Their discussion was part of a veterinary profession wellness roundtable, held March 14-15 in Schaumburg, Illinois, and convened by the AVMA. The 35 participants talked about major causes of wellness issues among veterinarians, strategies to promote wellness among veterinary professionals, barriers to implementing wellness programs, and solutions to overcome these barriers. The participants were representatives of the AVMA and other veterinary organizations, universities, large private employers of veterinarians, the AVMA Future Leaders Program, and private industry, along with experts in psychological wellness.

The main consensus from the roundtable was that the profession needs to improve awareness of mental illness, mental health treatment, and suicide prevention resources; decrease the stigma associated with mental illness within veterinary colleges, veterinary medical associations, and veterinary licensing boards; and enhance the educational experience, both in veterinary colleges and in continuing education, through training in coping skills. Participants highlighted the following specific priorities to explore:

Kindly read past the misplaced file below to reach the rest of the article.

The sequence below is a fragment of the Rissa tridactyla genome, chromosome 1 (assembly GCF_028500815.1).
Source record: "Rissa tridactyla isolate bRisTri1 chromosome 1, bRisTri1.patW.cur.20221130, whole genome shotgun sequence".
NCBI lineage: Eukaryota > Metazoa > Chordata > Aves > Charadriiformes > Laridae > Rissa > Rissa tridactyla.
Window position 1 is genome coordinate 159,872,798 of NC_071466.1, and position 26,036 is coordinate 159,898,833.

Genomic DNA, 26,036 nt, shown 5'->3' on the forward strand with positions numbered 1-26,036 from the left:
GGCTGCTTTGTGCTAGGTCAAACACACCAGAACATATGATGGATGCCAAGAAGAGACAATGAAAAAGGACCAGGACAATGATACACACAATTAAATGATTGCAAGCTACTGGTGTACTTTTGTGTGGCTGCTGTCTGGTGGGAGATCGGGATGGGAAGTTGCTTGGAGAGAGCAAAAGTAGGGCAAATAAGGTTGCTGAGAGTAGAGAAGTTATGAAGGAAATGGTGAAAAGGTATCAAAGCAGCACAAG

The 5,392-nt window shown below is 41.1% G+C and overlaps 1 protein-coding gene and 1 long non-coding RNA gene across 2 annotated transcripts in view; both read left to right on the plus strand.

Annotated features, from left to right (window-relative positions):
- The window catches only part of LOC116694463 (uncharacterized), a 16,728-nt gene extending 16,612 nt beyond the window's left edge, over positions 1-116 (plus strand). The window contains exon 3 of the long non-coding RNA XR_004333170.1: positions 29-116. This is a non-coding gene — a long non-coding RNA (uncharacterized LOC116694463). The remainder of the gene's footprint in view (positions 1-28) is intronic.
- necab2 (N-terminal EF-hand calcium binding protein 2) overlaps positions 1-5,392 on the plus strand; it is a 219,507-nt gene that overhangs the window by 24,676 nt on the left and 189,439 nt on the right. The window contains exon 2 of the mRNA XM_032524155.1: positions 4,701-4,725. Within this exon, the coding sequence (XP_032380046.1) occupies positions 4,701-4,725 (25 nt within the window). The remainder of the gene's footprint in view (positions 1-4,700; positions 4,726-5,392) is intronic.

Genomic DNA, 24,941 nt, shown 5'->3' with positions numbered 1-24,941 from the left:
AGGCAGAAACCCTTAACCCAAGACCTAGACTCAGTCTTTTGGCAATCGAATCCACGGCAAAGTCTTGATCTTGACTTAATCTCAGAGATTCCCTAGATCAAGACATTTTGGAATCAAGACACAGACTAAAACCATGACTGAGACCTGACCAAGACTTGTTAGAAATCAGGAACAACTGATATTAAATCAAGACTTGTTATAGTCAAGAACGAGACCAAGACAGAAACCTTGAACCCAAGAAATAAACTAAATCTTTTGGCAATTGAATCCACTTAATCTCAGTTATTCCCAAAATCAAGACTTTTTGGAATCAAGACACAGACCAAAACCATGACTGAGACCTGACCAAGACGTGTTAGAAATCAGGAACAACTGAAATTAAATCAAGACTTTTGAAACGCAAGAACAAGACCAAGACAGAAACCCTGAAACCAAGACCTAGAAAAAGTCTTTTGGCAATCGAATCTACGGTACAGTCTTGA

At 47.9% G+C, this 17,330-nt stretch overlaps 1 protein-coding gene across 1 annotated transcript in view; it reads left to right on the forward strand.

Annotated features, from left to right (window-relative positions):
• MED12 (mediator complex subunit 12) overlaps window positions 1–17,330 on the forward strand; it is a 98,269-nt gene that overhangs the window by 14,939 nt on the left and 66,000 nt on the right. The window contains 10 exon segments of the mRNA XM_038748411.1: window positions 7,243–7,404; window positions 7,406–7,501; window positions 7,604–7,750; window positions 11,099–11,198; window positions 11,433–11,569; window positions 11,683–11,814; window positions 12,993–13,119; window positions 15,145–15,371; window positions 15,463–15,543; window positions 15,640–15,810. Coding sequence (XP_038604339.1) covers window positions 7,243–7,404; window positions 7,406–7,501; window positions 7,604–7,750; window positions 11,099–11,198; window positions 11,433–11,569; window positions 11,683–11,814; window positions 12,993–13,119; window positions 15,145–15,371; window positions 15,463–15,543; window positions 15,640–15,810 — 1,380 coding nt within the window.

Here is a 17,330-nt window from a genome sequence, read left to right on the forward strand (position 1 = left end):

• Seek continuing education credits for wellness.
  • Explore creation of a national hotline for veterinarians.
  • Consider an expanded wellness website with links to coalition organizations to make existing resources easier to find and access.
  • Explore creation of more support communities for veterinarians.
  • Identify mental health strategies and build resilience among students.
  • Study successful wellness strategies specific to the lesbian, gay, bisexual, and transgender community. 

A steering group will take leadership and define strategy, create an action plan, and develop resourcing among a coalition of members that is still to be assembled, but most likely will be similar to the Partners for Healthy Pets alliance. Other roundtable attendees divided themselves among subcommittees to tackle specific priorities.